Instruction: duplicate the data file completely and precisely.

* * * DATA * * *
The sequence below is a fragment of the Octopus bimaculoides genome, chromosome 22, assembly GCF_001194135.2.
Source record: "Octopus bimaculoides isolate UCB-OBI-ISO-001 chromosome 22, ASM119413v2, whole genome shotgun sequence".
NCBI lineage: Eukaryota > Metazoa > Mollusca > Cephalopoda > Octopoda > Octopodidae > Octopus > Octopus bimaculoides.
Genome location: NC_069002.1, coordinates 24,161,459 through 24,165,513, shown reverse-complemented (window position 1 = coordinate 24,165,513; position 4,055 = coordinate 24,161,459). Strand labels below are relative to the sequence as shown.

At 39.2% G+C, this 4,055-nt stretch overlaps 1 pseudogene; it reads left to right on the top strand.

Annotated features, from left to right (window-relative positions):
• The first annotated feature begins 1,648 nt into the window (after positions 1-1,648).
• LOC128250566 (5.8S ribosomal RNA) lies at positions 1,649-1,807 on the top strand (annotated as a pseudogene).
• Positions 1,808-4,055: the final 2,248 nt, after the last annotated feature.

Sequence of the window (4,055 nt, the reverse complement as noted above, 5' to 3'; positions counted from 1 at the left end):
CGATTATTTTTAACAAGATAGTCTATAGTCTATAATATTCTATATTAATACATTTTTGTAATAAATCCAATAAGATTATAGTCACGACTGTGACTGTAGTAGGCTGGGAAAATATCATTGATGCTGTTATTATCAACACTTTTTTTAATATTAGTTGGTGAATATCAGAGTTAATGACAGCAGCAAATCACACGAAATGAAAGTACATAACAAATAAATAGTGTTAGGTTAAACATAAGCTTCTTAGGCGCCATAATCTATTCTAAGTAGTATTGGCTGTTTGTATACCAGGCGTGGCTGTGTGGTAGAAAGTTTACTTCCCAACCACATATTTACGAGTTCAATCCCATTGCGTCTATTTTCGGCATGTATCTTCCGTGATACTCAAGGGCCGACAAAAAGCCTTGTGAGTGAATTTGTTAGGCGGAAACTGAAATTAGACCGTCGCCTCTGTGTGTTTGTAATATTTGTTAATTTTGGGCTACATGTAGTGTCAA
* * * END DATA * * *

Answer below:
The sequence below is a fragment of the Octopus bimaculoides genome, chromosome 22, assembly GCF_001194135.2.
Source record: "Octopus bimaculoides isolate UCB-OBI-ISO-001 chromosome 22, ASM119413v2, whole genome shotgun sequence".
NCBI lineage: Eukaryota > Metazoa > Mollusca > Cephalopoda > Octopoda > Octopodidae > Octopus > Octopus bimaculoides.
Genome location: NC_069002.1, coordinates 24,161,459 through 24,165,513, shown reverse-complemented (window position 1 = coordinate 24,165,513; position 4,055 = coordinate 24,161,459). Strand labels below are relative to the sequence as shown.

At 39.2% G+C, this 4,055-nt stretch overlaps 1 pseudogene; it reads left to right on the top strand.

Annotated features, from left to right (window-relative positions):
• The first annotated feature begins 1,648 nt into the window (after positions 1-1,648).
• LOC128250566 (5.8S ribosomal RNA) lies at positions 1,649-1,807 on the top strand (annotated as a pseudogene).
• Positions 1,808-4,055: the final 2,248 nt, after the last annotated feature.

Sequence of the window (4,055 nt, the reverse complement as noted above, 5' to 3'; positions counted from 1 at the left end):
CGATTATTTTTAACAAGATAGTCTATAGTCTATAATATTCTATATTAATACATTTTTGTAATAAATCCAATAAGATTATAGTCACGACTGTGACTGTAGTAGGCTGGGAAAATATCATTGATGCTGTTATTATCAACACTTTTTTTAATATTAGTTGGTGAATATCAGAGTTAATGACAGCAGCAAATCACACGAAATGAAAGTACATAACAAATAAATAGTGTTAGGTTAAACATAAGCTTCTTAGGCGCCATAATCTATTCTAAGTAGTATTGGCTGTTTGTATACCAGGCGTGGCTGTGTGGTAGAAAGTTTACTTCCCAACCACATATTTACGAGTTCAATCCCATTGCGTCTATTTTCGGCATGTATCTTCCGTGATACTCAAGGGCCGACAAAAAGCCTTGTGAGTGAATTTGTTAGGCGGAAACTGAAATTAGACCGTCGCCTCTGTGTGTTTGTAATATTTGTTAATTTTGGGCTACATGTAGTGTCAA